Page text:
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What types of cleanings are out there:

Prophy is a regular, least invasive dental cleaning, where the patient has healthy gums and no calculus build-up.

Second is scaling in the presence of gingivitis or gingivitis cleaning, and it’s done when the patient’s gums are inflamed and have mild plaque and calculus build-up.

Third is scaling and root planing, also called deep cleaning, and is done when the patient has bone loss and periodontal disease.

Lastly, periodontal maintenance. It is a type of cleaning that is done if the patient had deep cleaning history.

What is the difference between a prophy, gingivitis cleaning, and Scaling and root planing?

Dental prophylaxis, commonly called a “prophy,” is a treatment that involves polishing coronal part of the tooth and slightly beneath the gum line. This type of visit does not take long, about 20-30 minutes, and is often completely covered by dental insurance. We recommend getting it done twice a year.

“Gingivitis” cleaning is performed when there is substantial irritation of the gums but there is no bone loss around the teeth yet. It takes around 30-40 minutes to complete and might need local anesthesia. If everything looks good after the initial appointment, gingivitis cleaning is followed by regular prophy twice a year.

The last one is called scaling and root planing or simply “deep cleaning”, is performed when the bacteria and plaque are deep beneath the gum. It causes bone loss and substantial irritation of the gums and creates periodontal disease. Periodontal disease is a constant low-grade infection in your mouth and can potentially cause significant health problems not only in your mouth but in the body in general. Deep cleaning requires local anesthesia and might need multiple appointments. Usually, this kind of cleaning will have the highest cost for the patient. If everything looks good after the initial deep cleaning, patients are placed on the periodontal maintenance type of cleaning, and it is normally done every 3-4 months.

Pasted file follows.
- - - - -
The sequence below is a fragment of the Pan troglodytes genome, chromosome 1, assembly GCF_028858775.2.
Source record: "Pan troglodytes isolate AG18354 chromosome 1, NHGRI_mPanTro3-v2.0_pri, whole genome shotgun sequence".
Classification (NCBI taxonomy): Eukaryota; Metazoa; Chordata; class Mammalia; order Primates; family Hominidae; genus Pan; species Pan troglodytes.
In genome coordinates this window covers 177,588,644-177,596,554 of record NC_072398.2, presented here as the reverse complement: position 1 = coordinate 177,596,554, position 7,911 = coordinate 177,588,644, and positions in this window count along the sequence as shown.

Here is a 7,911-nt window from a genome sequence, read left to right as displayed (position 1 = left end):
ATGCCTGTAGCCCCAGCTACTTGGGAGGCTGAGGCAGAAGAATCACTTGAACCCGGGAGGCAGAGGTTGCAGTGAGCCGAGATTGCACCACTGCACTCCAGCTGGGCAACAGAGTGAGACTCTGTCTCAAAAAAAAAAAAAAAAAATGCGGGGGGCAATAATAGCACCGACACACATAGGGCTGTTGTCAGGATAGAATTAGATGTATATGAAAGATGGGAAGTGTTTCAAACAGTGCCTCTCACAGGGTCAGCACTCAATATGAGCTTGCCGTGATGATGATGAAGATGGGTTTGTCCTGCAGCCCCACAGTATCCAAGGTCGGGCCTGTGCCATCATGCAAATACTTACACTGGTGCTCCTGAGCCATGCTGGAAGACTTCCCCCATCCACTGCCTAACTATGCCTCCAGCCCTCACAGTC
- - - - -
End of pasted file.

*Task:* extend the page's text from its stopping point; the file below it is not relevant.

How do we know what type of cleaning you need?

Your dentist will typically take X-rays and complete periodontal charting during your visit. Periodontal charting involves using a measurement instrument, called a probe, to check the depth of the space between your teeth and gums. After this is done, the dentist will combine the results of X-rays, a clinical exam, and periodontal charting to determine the best type of cleaning for your needs.

Why is it important to get the correct cleaning done?

Many patients have asked me, “Do I really need to get a deep cleaning? Can I just get a basic cleaning?” It is important to do a proper cleaning to ensure the effective removal of plaque and tartar, as these buildups contribute to various oral health issues if left untreated. It could result in more significant bone loss and the potential for an active infection in your body. Neglecting these issues may eventually lead to a point where the affected teeth might need to be removed.

This leads us to our last point: What are the healthy oral hygiene habits that you can do?

A healthy mouth is all about healthy choices. Make sure you eat a healthy balanced diet and limit added sugar intake.

Clean between your teeth daily using dental floss and brush twice a day, preferably with fluoride toothpaste.

Visit your dentist for routine check-ups and professional cleanings on a regular basis.